Simply press the button and pull the switch located fore of the stack and the cup holders and smartphone holder slide out of the way to reveal your covered storage. If moving the cup holders out of the way is an inconvenience, then simply lift the arm rest up to find a second hidden storage compartment, this one with a light and its own connection points.
The test model featured a black interior with blue trim and chrome accents. A leather-wrapped steering wheel with driver and secondary controls sits in front of a brightly illuminated instrument panel.
That panel is marked by a pair of analog tachometer and speedometer displays that flank a digital driver information center. Fully customizable, you can change the various drive read outs right from the steering wheel.
One big difference in the new Chrysler is its “rotary e-shift” knob located just above the center storage. That knob controls the new nine-speed automatic transmission, allowing you to choose drive or sport modes as you head out. To the right of the knob is an electronic parking brake, the first time I found one located in that position that wasn’t a Porsche.
Another big plus for this model is its 8.4-inch center console display screen. It features Chrysler’s UConnect infotainment system, one of the best and most sensible systems of its kind. The layout is as easy to use as most any electronic device, reminding my wife of her iPad.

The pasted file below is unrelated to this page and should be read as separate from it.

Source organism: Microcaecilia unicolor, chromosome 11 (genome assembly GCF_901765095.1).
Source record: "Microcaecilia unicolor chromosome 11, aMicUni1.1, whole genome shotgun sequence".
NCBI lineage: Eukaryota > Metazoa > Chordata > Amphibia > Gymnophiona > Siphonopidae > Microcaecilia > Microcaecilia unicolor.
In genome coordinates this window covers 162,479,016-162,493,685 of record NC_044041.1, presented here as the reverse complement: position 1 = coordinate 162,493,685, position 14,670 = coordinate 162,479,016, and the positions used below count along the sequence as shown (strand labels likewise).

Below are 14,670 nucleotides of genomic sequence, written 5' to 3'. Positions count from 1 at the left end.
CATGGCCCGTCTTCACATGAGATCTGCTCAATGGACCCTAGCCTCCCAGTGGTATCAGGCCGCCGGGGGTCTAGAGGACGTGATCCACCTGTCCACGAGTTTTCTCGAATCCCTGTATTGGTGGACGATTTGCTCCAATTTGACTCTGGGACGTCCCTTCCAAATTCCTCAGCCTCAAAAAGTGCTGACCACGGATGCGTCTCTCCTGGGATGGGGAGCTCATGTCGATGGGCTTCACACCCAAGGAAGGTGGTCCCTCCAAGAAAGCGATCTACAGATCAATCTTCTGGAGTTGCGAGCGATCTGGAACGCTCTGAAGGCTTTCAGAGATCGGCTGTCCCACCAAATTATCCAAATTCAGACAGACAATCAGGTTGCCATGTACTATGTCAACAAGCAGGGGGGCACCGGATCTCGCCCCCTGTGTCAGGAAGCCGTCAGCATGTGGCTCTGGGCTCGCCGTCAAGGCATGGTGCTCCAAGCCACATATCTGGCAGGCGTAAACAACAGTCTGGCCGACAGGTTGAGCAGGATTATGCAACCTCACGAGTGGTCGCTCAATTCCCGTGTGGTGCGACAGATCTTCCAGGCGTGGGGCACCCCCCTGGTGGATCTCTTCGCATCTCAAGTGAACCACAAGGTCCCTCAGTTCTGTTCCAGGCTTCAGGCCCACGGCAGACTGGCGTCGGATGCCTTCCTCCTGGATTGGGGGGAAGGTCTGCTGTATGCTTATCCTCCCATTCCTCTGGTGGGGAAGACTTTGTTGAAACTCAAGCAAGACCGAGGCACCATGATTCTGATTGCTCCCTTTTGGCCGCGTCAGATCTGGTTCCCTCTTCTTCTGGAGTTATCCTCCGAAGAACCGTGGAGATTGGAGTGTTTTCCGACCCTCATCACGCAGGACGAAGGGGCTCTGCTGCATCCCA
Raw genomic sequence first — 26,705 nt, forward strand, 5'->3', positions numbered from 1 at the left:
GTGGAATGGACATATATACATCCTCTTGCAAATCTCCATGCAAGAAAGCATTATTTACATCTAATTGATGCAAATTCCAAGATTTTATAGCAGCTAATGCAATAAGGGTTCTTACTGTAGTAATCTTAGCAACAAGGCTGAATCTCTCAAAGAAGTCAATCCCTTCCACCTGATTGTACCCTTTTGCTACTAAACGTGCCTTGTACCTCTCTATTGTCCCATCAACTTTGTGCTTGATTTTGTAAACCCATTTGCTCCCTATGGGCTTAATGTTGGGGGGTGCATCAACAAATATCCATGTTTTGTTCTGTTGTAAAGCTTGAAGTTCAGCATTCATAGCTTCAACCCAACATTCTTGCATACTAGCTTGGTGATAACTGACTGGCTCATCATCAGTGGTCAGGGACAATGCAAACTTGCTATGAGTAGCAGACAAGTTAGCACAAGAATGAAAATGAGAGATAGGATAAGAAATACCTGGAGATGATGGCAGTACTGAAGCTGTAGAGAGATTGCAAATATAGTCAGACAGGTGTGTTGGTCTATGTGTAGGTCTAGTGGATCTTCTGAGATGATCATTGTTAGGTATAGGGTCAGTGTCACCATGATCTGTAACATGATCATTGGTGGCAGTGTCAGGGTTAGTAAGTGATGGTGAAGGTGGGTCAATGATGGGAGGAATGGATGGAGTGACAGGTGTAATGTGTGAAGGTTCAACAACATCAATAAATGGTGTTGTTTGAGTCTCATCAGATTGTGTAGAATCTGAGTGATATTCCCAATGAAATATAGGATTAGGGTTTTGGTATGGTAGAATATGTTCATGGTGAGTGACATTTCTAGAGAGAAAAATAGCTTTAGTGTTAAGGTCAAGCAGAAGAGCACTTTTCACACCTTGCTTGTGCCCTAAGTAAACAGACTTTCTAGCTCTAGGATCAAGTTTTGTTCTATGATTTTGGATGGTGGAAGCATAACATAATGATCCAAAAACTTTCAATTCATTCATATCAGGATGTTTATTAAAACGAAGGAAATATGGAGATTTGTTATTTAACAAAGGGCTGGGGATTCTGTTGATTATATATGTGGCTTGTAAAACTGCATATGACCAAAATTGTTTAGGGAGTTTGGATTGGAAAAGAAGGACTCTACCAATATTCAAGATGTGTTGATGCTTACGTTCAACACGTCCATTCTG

Touchscreen access to the radio, your media player, seat and climate controls, navigation, your connected phone and various apps, including the sedan’s own wi-fi hotspot, makes this system user-friendly. Even so, there are switches and knobs below the display to control volume, tune the radio, adjust the climate control and shut off stability control.
Other amenities found in the Chrysler 200S include: drink holders in all four doors plus storage, front and back cup holders, map lights, reading lights, power 8-way driver and 4-way front passenger seats, automatic climate control, rear vent control, power windows and automatic door locks.
The test model featured three package options including a comfort group ($795), a navigation and audio package ($1,495) and a lighting group ($795). The first package brought in the heated steering wheel, heated front seats and a rear back up camera.